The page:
Sharing My Delight
Poetry has been part of my life since forever, or so it seems. It’s a Latvian thing, but not just a Latvian thing. People around the world love poetry.
Latvians write verse into greeting cards that already come with verse printed inside. It makes the greetings more personal. My mother would burst into spontaneous poetry reciting when the mood struck. She also enjoyed writing verse, not for publication, for her own enjoyment. We always had books of poetry at home. Latvian kids don’t get Christmas gifts just for being kids. We had to earn them. Come December, local Latvian associations had Christmas celebrations just for children. We had to sing a song or recite a verse in order to receive our gift. I still remember the poem I recited about white snowflakes falling on pine needles.
I confess. In one high school English class paperback anthologies of poetry were handed out to the students at the beginning of the semester. It was comprised of poems from Chaucer to Frost. At the end of the semester the teacher collected the anthologies. I “forgot” to return mine. I still have it. I have no regrets about my “forgetfulness.”
My high school friends and I had intellectual pretentions. We read heavy duty novels by Russians—Tolstoy, Dostoyevsky, and Pasternak. I also went through a Steinbeck and Erich Maria Remarque phase that went way beyond All Quiet on the Western Front. We wrote stories as well as read them. We admired the art of Salvador Dali. For graduation one of my girl friends gave me a collection of poetry by T.S. Eliot. I still have that book, too. I still admire his work.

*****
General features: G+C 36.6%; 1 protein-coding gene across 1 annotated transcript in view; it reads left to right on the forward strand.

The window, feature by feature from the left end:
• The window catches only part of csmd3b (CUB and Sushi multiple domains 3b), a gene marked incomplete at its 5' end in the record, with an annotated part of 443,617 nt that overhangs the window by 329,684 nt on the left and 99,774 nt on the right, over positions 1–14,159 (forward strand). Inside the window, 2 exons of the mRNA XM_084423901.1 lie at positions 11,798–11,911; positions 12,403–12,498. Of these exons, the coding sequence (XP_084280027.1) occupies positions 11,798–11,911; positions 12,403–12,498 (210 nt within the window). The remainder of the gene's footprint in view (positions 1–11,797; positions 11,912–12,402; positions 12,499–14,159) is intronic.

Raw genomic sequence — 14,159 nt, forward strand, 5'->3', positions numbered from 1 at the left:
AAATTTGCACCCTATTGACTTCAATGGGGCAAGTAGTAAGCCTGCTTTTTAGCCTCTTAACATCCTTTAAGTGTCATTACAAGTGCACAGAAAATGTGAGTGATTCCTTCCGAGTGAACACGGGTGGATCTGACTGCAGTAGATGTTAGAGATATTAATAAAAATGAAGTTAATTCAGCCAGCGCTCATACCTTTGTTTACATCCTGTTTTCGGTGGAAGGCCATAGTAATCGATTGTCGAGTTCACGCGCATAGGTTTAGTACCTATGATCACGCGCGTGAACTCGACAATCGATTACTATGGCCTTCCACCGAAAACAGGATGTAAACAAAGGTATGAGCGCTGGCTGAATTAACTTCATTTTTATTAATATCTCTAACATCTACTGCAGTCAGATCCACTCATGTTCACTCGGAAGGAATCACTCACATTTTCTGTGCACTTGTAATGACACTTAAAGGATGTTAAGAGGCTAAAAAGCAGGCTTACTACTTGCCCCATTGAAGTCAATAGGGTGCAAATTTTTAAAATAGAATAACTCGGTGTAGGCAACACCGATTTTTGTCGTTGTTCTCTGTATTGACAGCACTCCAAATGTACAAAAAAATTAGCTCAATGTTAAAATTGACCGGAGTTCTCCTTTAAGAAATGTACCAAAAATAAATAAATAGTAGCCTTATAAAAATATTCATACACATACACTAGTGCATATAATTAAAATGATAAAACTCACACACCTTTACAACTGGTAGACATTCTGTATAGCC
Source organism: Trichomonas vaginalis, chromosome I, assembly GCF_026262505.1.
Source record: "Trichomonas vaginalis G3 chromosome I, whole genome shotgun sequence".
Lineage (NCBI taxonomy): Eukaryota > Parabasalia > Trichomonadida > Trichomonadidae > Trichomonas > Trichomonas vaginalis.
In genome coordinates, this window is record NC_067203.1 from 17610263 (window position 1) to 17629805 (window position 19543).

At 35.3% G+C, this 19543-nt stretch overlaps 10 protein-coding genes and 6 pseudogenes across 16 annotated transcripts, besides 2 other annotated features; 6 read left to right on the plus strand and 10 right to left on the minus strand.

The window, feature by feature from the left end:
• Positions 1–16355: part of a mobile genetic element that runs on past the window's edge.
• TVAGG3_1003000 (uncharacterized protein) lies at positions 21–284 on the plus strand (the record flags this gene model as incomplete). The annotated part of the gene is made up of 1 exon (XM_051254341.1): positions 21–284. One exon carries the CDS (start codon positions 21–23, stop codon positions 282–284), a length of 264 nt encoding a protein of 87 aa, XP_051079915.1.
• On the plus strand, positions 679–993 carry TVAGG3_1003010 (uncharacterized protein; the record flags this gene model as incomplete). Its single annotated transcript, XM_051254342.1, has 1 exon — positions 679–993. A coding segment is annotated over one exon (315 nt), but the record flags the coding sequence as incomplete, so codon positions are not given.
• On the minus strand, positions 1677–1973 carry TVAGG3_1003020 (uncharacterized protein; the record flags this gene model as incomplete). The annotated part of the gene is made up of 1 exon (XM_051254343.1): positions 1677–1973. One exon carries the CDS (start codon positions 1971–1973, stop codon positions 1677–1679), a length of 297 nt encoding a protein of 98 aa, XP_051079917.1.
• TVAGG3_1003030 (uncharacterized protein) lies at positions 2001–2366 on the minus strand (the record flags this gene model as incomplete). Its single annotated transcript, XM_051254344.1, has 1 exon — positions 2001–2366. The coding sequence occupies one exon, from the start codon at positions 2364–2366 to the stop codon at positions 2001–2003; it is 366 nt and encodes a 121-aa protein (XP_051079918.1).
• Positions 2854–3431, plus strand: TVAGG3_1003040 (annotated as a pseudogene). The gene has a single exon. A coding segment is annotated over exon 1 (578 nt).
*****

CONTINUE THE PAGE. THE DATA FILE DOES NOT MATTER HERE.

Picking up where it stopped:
I have never stopped reading poetry. Poetry lifts my spirits. It makes me smile. It makes me think. I don’t always understand the poetry I read. That doesn’t matter. There are pleasures in verse that go beyond analyzing the meaning. I read and re-read my favorites and eventually understanding blossoms.
Two of my favorite poets are Billy Collins and Marge Piercy. This morning I read six poems, three by each of them. I was pleasantly surprised to discover that there were poems in both books that I haven’t read. My favorite verses may get ten, twenty readings, while others get overlooked.
Okay. I just went online and read a fourth poem by Collins, “Introduction to Poetry.” He wants readers to “waterski across the surface of a poem” and not try to torture meaning out of it. When I was majoring in English I had more than enough of “beating them with a hose to find out what (they) really mean.” Now I’m content to water ski across the surface. That’s one reason I love Collins’ poetry. Their surfaces are eminently skiable. Sometimes I fall off the surface and into the deeper meaning of the verse.
Marge Piercy writes very sensuous poetry. She writes about old shoes, her heavy purse and “Persimmon Pudding.” Who knew persimmon pudding could be so sexy? Piercy uses lush, vivid imagery, which brings to life the objects she writes about. I will never look at old shoes the same way again. In my favorite of her poems, she compares the full moon to a white cat. In another beloved poem, toes are like mushrooms.
Poetry teaches me to see. Poetry teaches me that others have the same feelings as I. I am not alone in the world.
I try to get my friends to read and love poetry. I’ve had no success that I’m aware of. Those who like poetry continue to like it. Those who don’t, don’t. I’m going to keep trying. How can I not share what I love with those whom I love?